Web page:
What could be better than a bunch of tiny Meryls? Someone gifted Meryl Streep with her very own set of nesting dolls on Tuesday at an “The Iron Lady” press conference in Germany. The doll on the outside just looks like Meryl as a traditional nesting doll, but the smaller one is Meryl as Margaret Thatcher. We like.
Starring Meryl Streep, Jim Broadbent, Alexandra Roach, Harry Lloyd
Margaret Thatcher was prime minister of the United Kingdom the year I was born (that would be 1984) and remained squired away as a footnote in my memory under “Scary Conservative ’80s Politicians (SEE: Ronald Reagan).” I read several British newspapers and I know, nowadays, that “Thatcherite” is used as an insult. But I also knew that Margaret Thatcher — like Hillary Clinton, like Angela Merkel — was a pioneering woman in the field of politics who deserves my respect and perhaps even admiration. To see Margaret Thatcher brought to life in “The Iron Lady” by Meryl Streep was, for this liberal feminist, an absolute treat.
And if you couldn’t care less about Margaret Thatcher? You should still know “The Iron Lady” will snatch up all sorts of Oscars: possibly one for best picture, possibly one for best director, possibly one for best screenplay, possibly one for best actress, possibly one for best supporting actor, and most certainly one for hair/makeup.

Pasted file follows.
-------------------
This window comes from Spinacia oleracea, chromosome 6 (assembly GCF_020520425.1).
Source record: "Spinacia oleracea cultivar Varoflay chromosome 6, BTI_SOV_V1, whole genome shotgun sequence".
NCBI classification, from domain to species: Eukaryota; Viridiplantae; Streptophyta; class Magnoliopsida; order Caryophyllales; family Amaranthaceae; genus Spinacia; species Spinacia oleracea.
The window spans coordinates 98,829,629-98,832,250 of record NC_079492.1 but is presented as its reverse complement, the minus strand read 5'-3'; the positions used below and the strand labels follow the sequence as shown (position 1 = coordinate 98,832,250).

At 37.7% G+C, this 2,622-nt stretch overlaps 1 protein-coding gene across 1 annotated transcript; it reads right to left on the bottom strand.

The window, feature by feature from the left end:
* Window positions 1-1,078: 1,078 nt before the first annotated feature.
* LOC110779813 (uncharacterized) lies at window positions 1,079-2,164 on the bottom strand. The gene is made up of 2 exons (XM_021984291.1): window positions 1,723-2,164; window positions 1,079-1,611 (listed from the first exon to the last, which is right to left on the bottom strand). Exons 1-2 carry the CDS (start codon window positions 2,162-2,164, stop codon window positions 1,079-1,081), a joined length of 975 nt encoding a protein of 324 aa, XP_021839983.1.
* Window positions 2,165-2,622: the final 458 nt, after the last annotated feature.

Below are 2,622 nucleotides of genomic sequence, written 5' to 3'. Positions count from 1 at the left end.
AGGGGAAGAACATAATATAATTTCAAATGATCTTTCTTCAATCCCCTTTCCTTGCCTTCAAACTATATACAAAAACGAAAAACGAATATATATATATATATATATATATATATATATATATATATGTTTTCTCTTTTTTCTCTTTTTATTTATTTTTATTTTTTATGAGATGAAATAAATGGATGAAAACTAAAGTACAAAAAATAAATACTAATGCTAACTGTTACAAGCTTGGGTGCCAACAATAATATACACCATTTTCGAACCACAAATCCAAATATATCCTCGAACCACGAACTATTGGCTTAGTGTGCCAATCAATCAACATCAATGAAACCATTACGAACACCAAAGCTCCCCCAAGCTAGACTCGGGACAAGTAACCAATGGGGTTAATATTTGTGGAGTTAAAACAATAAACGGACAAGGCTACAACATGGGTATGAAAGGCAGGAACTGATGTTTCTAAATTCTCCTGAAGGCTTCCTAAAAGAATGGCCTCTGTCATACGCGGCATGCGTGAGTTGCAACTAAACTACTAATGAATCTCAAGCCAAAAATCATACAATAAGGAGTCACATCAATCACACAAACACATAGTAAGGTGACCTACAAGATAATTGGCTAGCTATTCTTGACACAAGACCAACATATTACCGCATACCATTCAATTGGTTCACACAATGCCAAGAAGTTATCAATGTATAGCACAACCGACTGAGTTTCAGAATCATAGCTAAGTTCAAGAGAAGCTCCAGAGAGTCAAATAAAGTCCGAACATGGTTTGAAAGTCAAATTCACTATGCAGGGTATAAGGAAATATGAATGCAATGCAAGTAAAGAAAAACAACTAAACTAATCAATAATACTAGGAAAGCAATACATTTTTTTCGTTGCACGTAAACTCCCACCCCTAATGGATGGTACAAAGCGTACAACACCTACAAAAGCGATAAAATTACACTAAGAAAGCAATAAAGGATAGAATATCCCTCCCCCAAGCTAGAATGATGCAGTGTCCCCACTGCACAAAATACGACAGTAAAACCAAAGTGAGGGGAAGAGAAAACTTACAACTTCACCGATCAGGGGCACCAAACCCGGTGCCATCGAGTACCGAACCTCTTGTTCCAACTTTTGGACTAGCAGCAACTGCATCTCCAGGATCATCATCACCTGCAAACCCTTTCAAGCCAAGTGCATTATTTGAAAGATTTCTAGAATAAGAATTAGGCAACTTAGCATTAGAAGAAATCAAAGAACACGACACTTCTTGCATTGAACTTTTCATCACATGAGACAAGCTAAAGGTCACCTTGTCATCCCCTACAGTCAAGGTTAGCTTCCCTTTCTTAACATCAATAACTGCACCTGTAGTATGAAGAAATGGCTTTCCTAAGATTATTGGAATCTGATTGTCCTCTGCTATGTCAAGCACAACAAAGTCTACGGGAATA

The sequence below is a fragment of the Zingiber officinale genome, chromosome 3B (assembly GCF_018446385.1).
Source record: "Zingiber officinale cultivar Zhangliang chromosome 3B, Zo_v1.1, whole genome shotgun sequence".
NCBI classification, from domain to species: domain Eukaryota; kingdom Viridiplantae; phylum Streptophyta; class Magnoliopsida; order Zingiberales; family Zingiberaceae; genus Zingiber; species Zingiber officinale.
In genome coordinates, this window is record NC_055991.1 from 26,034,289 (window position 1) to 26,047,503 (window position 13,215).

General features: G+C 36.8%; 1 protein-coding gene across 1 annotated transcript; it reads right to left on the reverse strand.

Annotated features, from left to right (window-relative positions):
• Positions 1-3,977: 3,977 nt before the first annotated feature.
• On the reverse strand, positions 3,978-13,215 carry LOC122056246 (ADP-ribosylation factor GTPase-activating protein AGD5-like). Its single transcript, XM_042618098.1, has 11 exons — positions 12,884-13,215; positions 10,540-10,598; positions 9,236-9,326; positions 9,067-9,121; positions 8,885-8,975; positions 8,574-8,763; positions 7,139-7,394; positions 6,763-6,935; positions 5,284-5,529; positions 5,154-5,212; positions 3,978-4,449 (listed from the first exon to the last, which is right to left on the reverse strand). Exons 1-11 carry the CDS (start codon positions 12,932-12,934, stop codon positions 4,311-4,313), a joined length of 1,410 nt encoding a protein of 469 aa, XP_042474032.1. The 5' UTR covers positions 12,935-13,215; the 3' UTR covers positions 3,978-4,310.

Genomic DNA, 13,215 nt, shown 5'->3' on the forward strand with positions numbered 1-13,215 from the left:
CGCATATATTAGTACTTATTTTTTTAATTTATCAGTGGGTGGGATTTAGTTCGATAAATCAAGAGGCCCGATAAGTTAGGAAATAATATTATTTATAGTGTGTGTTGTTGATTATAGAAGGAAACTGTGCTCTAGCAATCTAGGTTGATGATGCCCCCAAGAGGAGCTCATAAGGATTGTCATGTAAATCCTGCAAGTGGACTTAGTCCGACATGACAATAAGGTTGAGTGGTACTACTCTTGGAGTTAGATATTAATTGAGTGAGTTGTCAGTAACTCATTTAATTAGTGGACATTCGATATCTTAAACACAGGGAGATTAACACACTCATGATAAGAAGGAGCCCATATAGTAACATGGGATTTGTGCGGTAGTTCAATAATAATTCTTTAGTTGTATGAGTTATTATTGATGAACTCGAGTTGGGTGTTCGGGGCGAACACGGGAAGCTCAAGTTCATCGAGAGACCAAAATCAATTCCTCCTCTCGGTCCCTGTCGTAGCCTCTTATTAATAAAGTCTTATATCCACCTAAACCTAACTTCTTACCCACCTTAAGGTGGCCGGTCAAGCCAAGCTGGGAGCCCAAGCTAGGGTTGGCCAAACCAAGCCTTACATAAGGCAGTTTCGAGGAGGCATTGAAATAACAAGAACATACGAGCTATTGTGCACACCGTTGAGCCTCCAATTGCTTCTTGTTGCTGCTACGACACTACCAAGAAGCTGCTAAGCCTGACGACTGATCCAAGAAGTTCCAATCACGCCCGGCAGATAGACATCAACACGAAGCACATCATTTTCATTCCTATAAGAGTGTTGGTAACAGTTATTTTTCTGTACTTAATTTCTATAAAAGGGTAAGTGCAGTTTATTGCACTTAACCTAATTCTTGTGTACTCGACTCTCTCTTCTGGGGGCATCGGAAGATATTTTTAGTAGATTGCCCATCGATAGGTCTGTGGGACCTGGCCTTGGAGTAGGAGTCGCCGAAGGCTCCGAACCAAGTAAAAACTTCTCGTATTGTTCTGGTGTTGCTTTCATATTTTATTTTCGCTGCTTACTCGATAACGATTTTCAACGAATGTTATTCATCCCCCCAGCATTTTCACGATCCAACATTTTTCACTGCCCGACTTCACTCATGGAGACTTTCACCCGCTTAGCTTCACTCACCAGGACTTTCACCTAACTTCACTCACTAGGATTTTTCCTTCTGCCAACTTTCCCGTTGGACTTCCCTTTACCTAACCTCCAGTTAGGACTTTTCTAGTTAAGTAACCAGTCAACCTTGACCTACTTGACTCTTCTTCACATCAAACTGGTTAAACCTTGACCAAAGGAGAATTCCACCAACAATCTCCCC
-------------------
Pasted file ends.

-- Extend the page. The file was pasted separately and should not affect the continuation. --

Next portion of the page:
Keep reading »
A little birdie (that would be me) attended the New York City premiere of “The Iron Lady” last night and boy, were there a lot of celebs! Somehow I managed to stand three feet away from Meryl Streep without screetching “EEEE! I LOVE YOU!” and subsequently getting arrested. Somehow I doubt Amelia could exercise similar restraint were she in the presence of The Gos.
Perhaps due to the serious nature of the film — a biopic of Margaret Thatcher, former Prime Minister of the United Kingdom — the ladies in attendance opted for a sober little black dress look. Some were hits, some were misses. And Coco Rocha, bless her heart, accidentally got lost on the way to the Oscars red carpet.
Check out all the looks — the good, the bad, and the straight-up WTF — above!
Captain Obvious says: Meryl Streep is amazing. Here she is in the first trailer for “The Iron Lady,” in which she steps into Margaret Thatcher’s very sensible heels. In this clip, her aides try to spruce-up her image by telling her to loose her hat, pearls, and high voice. Her response? “I may be persuaded to hand over the hat. The pearls, however, are absolutely non-negotiable.” Love it. [NextMovie.com] Keep reading »
“Meryl [Streep] makes herself very accessible right away, almost too accessible. That’s what I do. And it totally works. My thing about meeting people—men, women, people in general—is to desensitize them, kind of shock them a little bit, to make myself accessible.”
– Amanda Seyfried on how to win friends and influence people in Elle. Does that apply to animals too? Is that what she’s doing with this duck, making herself accessible to it? She has that “I just shocked a duck” expression. She’s no Meryl Streep. I’m almost offended by the comparison. [Elle] Keep reading »